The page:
Q: Describe your current job.
A: I work on Search as part of the team that ranks the web results you see after making a query. Lately I've focused on Google's understanding of certain classes of natural language queries, such as questions and actions.
Q: What led you to your current position?
A: My thesis under Greg Hamerly was about k-means clustering, a common kind of machine learning. The basic activity of that research is really the same as what I do now in Search Ranking: dream up new algorithms.
Q: What is the most challenging aspect of your job?
A: Getting any one query right is easy. Writing software to handle a particular type of problem while keeping the rest of the spectrum balanced- that's hard.
Q: What is the most rewarding aspect of your job?
A: When the experiments pan out, even a seemingly small change rapidly multiplies its benefits across a really enormous number of users around the world.
Q: How do you see the computer science/software engineering industry changing over the next five years?
A: I expect it to grow. There are plenty of inefficiencies in the world just waiting for computer science.
Q: What/who was your favorite course/professor at Baylor ECS, and why?
A: I’ll answer in Java: throw new IndecisionException ("I have way too many favorites.").
Q: What is the one thing you wish you had known as an undergrad at Baylor ECS?
A: Every part of the university needs the whole university.
Q: What advice would you give to current computer science undergraduate students that are considering a master’s degree or a Ph.D. in computer science?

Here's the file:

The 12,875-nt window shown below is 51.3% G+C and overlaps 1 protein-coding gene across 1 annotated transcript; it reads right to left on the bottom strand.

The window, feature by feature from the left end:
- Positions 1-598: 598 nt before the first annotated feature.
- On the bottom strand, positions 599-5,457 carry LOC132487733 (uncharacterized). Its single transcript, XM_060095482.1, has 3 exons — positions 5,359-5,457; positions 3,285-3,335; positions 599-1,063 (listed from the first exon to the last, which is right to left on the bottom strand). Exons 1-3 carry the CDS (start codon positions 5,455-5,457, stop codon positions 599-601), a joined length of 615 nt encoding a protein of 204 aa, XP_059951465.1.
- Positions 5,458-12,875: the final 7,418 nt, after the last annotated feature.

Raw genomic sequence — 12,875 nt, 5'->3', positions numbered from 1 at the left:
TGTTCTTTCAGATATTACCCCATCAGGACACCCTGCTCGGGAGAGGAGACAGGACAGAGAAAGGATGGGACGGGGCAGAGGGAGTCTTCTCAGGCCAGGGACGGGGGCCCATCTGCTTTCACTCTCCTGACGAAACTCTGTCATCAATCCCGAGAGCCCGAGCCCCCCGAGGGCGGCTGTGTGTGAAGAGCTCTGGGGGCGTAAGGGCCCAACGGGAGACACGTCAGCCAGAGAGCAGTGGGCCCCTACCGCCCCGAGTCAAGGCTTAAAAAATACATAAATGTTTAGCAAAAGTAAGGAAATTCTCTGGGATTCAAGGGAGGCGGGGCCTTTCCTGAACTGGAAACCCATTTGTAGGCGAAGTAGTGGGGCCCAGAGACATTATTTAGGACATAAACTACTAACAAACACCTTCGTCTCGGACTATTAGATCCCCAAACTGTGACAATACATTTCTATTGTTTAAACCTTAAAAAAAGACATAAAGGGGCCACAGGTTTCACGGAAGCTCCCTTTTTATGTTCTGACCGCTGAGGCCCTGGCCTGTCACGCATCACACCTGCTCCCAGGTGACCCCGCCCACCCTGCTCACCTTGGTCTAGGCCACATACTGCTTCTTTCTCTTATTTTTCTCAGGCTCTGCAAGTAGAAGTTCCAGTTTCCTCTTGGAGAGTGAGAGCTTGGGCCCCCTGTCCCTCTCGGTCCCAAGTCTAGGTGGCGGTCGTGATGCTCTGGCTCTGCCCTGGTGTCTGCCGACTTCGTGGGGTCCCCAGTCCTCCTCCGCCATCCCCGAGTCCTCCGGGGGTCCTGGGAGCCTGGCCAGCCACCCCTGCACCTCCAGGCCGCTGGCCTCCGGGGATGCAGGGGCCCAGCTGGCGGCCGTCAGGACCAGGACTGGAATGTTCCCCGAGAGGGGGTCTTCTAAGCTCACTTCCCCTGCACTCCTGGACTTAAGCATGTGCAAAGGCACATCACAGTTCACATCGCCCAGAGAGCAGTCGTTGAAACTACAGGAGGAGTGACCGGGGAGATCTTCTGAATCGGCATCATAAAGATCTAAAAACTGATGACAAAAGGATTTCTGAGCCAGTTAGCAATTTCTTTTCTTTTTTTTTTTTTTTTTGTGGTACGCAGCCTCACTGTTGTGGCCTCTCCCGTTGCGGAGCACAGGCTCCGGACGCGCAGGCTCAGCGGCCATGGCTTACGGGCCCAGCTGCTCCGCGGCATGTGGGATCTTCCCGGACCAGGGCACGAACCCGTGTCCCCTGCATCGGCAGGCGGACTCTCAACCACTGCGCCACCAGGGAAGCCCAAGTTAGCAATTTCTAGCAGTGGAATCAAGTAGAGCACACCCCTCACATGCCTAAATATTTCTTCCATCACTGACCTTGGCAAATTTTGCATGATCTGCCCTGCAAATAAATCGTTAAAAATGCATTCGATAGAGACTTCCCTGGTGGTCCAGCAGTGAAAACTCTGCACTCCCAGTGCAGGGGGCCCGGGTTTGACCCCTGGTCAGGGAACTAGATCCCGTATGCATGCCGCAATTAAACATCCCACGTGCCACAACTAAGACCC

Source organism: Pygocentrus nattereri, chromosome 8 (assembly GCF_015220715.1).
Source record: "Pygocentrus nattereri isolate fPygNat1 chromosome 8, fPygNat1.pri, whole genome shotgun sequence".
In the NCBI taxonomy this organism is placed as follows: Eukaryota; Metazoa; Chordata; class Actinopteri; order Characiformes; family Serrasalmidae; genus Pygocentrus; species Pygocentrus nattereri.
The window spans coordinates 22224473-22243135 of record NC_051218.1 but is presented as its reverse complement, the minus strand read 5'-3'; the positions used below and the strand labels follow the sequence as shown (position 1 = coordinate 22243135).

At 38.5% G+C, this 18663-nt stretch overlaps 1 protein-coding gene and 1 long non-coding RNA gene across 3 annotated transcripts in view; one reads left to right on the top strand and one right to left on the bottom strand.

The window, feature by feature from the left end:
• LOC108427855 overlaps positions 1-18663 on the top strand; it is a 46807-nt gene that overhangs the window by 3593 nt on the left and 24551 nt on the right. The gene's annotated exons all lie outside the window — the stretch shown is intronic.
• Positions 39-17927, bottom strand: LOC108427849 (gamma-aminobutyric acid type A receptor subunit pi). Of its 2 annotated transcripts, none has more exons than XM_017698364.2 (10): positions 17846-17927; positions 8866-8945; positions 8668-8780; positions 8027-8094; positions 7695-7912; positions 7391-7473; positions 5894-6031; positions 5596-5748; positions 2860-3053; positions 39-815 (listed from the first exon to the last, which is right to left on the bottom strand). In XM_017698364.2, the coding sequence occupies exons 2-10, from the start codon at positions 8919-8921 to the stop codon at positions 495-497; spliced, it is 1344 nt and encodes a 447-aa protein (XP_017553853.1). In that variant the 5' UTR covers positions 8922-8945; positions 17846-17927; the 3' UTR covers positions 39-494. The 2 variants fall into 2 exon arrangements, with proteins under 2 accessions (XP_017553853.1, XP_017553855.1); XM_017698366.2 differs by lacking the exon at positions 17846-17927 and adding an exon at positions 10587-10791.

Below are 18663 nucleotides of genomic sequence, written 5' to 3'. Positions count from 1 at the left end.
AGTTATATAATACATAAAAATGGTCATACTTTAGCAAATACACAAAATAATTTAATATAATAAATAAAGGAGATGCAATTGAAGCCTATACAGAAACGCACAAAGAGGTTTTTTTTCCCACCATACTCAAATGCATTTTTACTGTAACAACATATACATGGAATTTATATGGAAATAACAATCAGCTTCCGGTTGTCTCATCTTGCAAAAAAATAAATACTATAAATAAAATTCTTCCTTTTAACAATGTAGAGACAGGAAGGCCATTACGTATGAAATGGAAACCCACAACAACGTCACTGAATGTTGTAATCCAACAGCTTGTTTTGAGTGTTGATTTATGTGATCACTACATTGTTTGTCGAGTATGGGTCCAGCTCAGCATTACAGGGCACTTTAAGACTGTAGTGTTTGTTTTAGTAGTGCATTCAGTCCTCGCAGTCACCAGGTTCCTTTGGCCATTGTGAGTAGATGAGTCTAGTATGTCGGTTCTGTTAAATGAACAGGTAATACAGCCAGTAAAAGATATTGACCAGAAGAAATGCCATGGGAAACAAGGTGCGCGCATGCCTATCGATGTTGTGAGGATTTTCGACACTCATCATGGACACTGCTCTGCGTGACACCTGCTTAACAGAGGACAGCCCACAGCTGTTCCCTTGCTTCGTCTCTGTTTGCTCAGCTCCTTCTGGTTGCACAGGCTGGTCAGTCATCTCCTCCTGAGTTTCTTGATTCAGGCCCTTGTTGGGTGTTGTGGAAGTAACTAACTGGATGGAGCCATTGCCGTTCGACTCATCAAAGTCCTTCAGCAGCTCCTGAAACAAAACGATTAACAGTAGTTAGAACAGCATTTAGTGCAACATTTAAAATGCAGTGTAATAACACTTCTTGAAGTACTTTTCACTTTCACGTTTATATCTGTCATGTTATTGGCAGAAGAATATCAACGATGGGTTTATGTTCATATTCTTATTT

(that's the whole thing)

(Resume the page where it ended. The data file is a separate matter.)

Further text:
A: Go for it! Many of my coworkers have advanced degrees too.
Q: What are some of your favorite memories from your time at Baylor ECS?
A: It’s always fun when Rogers Goes Outside. I also really enjoyed working with students as a TA: labs in CSI 3471, reviews for CSI 2350, assembly in CSI 2334.
Q: What advice would you give to current Baylor ECS students who might be interested in pursuing a similar career at Google or elsewhere?
A: Apply! Actually, I didn’t- it seemed like a can of disappointment waiting to be opened- which was a mistake students can avoid. I’m lucky Google Search found me anyway.
Q: What do you do in your free time?
A: I live a bike ride away from the Santa Cruz Mountains. They’re almost as good for trail running as Cameron Park. I take time to visit old friends and family. At home I like making things, from smarter desk lamps to webapps to enchiladas. Also, Netflix.